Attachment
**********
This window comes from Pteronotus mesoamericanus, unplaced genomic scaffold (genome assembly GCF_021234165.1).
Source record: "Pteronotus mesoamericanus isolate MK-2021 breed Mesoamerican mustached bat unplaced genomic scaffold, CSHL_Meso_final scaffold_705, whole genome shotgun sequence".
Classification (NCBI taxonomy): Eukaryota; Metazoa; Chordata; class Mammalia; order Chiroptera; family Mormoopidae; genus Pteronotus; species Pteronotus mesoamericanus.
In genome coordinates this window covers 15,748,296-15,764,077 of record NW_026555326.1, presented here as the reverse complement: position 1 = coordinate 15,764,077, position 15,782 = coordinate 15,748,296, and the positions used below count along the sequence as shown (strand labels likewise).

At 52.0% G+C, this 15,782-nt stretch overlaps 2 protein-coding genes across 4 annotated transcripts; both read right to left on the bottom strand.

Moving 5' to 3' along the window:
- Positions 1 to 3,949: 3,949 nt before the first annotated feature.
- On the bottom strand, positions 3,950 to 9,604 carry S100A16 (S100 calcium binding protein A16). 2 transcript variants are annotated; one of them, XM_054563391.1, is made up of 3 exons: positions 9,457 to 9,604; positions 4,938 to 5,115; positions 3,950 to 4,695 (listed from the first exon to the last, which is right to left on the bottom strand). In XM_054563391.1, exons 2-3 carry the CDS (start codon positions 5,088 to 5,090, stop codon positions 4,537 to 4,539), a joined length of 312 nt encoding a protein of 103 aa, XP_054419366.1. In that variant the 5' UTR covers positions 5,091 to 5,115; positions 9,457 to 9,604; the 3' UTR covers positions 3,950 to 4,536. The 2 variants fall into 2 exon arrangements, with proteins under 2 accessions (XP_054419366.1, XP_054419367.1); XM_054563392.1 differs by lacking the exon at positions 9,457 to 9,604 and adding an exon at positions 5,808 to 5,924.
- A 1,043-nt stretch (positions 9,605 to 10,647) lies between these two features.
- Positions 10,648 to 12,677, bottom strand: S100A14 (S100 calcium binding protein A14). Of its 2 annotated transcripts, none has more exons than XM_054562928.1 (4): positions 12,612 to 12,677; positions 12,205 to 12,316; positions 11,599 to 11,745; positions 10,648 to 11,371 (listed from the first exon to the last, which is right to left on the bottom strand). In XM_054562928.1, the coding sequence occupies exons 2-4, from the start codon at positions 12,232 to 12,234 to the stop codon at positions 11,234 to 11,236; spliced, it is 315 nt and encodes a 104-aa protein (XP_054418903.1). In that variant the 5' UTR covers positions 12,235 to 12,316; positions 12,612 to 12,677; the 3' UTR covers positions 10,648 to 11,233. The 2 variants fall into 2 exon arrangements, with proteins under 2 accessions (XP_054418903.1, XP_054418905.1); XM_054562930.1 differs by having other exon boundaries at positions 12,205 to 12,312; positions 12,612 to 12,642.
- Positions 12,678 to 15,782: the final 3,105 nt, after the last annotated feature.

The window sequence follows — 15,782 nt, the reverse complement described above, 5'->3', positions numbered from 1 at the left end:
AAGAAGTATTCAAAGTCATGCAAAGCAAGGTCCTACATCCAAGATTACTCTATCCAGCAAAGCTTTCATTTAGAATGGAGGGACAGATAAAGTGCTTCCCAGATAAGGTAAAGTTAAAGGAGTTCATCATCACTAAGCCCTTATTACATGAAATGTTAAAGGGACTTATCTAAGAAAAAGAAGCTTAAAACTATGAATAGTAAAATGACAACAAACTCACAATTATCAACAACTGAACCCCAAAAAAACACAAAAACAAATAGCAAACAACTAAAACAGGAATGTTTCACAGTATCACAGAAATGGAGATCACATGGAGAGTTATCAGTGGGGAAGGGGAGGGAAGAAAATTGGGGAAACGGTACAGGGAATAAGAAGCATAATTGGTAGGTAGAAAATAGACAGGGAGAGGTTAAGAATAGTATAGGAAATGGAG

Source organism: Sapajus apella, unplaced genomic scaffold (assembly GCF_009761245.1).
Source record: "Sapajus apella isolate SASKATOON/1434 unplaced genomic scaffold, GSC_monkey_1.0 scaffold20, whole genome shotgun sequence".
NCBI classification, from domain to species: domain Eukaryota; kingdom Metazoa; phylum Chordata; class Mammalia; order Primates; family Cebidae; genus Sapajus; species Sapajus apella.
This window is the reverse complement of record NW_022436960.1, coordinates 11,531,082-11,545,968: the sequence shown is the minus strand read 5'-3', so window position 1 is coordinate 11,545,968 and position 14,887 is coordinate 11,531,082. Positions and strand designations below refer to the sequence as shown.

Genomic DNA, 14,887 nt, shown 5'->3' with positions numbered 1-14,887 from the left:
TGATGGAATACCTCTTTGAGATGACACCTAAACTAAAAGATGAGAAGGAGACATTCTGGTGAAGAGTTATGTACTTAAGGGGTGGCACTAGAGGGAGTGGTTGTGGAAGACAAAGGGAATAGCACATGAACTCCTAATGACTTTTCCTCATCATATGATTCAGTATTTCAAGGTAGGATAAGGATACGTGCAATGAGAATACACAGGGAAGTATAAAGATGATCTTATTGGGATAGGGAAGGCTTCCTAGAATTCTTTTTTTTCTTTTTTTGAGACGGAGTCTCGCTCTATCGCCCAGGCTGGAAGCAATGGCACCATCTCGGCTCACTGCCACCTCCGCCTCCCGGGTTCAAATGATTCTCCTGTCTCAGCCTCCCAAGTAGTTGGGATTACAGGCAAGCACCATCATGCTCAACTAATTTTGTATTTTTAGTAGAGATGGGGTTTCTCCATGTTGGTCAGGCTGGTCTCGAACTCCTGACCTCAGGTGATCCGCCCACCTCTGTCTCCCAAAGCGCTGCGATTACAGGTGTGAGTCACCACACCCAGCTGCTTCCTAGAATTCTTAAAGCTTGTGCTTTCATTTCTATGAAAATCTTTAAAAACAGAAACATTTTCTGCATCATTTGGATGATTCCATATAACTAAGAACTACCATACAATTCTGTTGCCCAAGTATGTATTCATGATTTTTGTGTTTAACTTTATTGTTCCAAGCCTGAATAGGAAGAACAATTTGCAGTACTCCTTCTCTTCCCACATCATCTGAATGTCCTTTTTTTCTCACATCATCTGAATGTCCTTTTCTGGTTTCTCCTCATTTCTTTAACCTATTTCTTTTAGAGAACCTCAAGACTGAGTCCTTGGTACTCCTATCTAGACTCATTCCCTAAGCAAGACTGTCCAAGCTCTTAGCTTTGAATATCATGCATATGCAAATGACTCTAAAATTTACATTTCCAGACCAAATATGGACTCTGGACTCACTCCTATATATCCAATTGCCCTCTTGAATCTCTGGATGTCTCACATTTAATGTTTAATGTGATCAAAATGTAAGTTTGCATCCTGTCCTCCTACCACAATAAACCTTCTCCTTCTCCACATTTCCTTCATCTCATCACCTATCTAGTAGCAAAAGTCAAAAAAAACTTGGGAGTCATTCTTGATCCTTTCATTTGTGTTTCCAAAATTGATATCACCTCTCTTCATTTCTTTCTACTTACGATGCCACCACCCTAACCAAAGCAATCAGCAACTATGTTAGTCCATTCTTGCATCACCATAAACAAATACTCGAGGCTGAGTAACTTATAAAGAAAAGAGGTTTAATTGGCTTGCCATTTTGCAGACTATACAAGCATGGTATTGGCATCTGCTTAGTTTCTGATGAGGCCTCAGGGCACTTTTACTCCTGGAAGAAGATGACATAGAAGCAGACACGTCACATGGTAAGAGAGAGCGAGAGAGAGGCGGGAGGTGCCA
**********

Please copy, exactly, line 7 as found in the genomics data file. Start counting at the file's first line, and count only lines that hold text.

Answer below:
- Positions 1 to 3,949: 3,949 nt before the first annotated feature.